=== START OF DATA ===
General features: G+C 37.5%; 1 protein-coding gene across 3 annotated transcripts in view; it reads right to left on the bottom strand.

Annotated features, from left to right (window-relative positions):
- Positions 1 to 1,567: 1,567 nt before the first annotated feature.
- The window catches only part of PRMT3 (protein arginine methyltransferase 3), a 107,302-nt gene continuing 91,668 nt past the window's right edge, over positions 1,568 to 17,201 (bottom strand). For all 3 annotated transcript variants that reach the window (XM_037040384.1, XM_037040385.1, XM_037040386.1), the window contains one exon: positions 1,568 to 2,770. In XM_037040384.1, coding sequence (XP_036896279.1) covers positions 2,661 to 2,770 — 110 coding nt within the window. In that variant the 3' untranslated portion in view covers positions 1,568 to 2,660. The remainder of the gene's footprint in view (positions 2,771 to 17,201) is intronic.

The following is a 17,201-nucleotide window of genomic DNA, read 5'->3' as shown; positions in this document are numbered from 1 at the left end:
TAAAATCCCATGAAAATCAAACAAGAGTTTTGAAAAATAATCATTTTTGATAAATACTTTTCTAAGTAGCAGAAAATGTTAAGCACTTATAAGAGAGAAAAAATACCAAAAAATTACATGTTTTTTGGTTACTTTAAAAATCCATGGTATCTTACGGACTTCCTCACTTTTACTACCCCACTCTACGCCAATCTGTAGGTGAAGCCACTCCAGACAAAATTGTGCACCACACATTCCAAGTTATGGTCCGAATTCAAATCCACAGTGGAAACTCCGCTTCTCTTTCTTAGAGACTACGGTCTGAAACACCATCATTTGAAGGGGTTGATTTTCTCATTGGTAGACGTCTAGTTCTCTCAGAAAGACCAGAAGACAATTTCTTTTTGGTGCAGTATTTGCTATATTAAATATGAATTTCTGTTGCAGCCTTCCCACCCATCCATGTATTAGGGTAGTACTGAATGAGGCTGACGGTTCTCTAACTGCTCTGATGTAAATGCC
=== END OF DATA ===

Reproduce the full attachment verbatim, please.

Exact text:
General features: G+C 37.5%; 1 protein-coding gene across 3 annotated transcripts in view; it reads right to left on the bottom strand.

Annotated features, from left to right (window-relative positions):
- Positions 1 to 1,567: 1,567 nt before the first annotated feature.
- The window catches only part of PRMT3 (protein arginine methyltransferase 3), a 107,302-nt gene continuing 91,668 nt past the window's right edge, over positions 1,568 to 17,201 (bottom strand). For all 3 annotated transcript variants that reach the window (XM_037040384.1, XM_037040385.1, XM_037040386.1), the window contains one exon: positions 1,568 to 2,770. In XM_037040384.1, coding sequence (XP_036896279.1) covers positions 2,661 to 2,770 — 110 coding nt within the window. In that variant the 3' untranslated portion in view covers positions 1,568 to 2,660. The remainder of the gene's footprint in view (positions 2,771 to 17,201) is intronic.

The following is a 17,201-nucleotide window of genomic DNA, read 5'->3' as shown; positions in this document are numbered from 1 at the left end:
TAAAATCCCATGAAAATCAAACAAGAGTTTTGAAAAATAATCATTTTTGATAAATACTTTTCTAAGTAGCAGAAAATGTTAAGCACTTATAAGAGAGAAAAAATACCAAAAAATTACATGTTTTTTGGTTACTTTAAAAATCCATGGTATCTTACGGACTTCCTCACTTTTACTACCCCACTCTACGCCAATCTGTAGGTGAAGCCACTCCAGACAAAATTGTGCACCACACATTCCAAGTTATGGTCCGAATTCAAATCCACAGTGGAAACTCCGCTTCTCTTTCTTAGAGACTACGGTCTGAAACACCATCATTTGAAGGGGTTGATTTTCTCATTGGTAGACGTCTAGTTCTCTCAGAAAGACCAGAAGACAATTTCTTTTTGGTGCAGTATTTGCTATATTAAATATGAATTTCTGTTGCAGCCTTCCCACCCATCCATGTATTAGGGTAGTACTGAATGAGGCTGACGGTTCTCTAACTGCTCTGATGTAAATGCC